• How to Eat Well

  • written by: Matt Madeiro
  • published on:

This brief dietary interlude is meant to pair up with my new guest post, The 9 to 5 Guide to Staying Active, over at Zen Habits. Check it out and let me know what you think!

The Kindle version of Happiness Is, by the way, is now available. Go grab your copy for precisely ninety-nine pennies!

Want to make every day count? (Me too!)

Then let’s start with the biggest part of your daily routine: how you eat.

I think we can improve it. Try this:

  1. 90% of the time, eat healthy, natural food.
  2. 10% of the time, break rule #1.

And that’s all there is to it.

It’s amazing, in a sense, how two years of health blogging over at Three New Leaves can be so readily condensed into a few plucky statements. My personal approach to eating underwent a lot of moving and shaking during that time, but one thought (mercifully!) stayed the same: eating well—eating right—shouldn’t be hard.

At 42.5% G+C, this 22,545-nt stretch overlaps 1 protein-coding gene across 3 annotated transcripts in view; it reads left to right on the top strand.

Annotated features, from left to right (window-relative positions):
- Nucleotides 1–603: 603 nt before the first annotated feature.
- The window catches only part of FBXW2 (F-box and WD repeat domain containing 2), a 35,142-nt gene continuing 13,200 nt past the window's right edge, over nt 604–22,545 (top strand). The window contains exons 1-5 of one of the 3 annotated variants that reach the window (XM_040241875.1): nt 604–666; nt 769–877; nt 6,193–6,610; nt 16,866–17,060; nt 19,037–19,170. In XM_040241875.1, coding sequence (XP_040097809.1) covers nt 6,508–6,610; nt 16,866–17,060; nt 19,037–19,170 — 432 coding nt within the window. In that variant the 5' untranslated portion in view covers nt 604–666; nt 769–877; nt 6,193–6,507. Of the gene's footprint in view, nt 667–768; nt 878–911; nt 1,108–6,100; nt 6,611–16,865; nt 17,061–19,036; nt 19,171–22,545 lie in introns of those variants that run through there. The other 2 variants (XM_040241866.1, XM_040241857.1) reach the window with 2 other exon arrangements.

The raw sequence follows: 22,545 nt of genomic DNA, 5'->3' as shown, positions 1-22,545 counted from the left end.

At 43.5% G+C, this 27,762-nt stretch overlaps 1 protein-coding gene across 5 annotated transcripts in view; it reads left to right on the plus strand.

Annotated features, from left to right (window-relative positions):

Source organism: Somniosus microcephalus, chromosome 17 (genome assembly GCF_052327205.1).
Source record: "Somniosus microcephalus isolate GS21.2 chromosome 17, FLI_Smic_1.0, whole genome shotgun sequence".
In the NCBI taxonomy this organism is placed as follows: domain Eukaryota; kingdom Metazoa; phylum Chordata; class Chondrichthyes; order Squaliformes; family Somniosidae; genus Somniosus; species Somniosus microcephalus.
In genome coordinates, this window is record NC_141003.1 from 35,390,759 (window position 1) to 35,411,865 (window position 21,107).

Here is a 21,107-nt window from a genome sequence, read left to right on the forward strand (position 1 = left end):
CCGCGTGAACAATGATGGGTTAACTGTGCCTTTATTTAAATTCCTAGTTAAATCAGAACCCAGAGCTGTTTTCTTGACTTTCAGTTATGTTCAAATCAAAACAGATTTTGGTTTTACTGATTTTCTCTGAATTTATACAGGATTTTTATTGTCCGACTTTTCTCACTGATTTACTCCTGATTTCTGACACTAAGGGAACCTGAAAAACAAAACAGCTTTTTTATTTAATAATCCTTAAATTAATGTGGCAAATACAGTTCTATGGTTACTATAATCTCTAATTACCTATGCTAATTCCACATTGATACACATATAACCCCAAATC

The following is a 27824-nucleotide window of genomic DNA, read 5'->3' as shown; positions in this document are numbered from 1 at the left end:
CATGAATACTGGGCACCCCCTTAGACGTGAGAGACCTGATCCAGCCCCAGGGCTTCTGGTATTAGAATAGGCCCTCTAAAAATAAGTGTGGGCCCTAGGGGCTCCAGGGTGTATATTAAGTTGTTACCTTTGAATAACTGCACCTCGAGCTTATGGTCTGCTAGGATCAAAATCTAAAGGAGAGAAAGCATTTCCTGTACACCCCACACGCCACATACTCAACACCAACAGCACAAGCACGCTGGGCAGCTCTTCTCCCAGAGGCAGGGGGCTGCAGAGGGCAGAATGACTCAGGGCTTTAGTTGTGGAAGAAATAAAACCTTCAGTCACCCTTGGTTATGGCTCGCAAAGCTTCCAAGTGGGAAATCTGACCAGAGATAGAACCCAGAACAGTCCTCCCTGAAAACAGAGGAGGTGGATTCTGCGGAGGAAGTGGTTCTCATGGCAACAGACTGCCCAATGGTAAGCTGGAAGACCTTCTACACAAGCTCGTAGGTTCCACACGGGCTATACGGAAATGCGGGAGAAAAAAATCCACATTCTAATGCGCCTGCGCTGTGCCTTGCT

Let me repeat that.

Food doesn’t have to be difficult. It can even be simple.

Our diets, accordingly, shouldn’t cause stress. They shouldn’t cause worry, regret, or sleepleess nights, and they shouldn’t prove fertile territory for the never-ending battle between you and what you see staring back from the mirror.

They should nourish. They should enable us to live better, happier, and more fully — giving us the strength and stamina we need to take every day as it comes and try and make it count.

I’m a diet dork, clearly, so I care (probably too much) about what’s on your plate. Given the transformation in my own life, though—and so many others—I’d say that changing what you eat might be one of the greatest things you can do.

Let me put that differently.

Want to live well? It starts right here.

1. Eat real food.

Meat, veggies, starch and fruit. Enjoy them in abundance.

If it came from nature, dig in.

If it comes out of a box or can—or if the ingredients list reads like a chemistry textbook—then you’re better off avoiding it.

Most of the time, at least.

2. Don’t be afraid to indulge.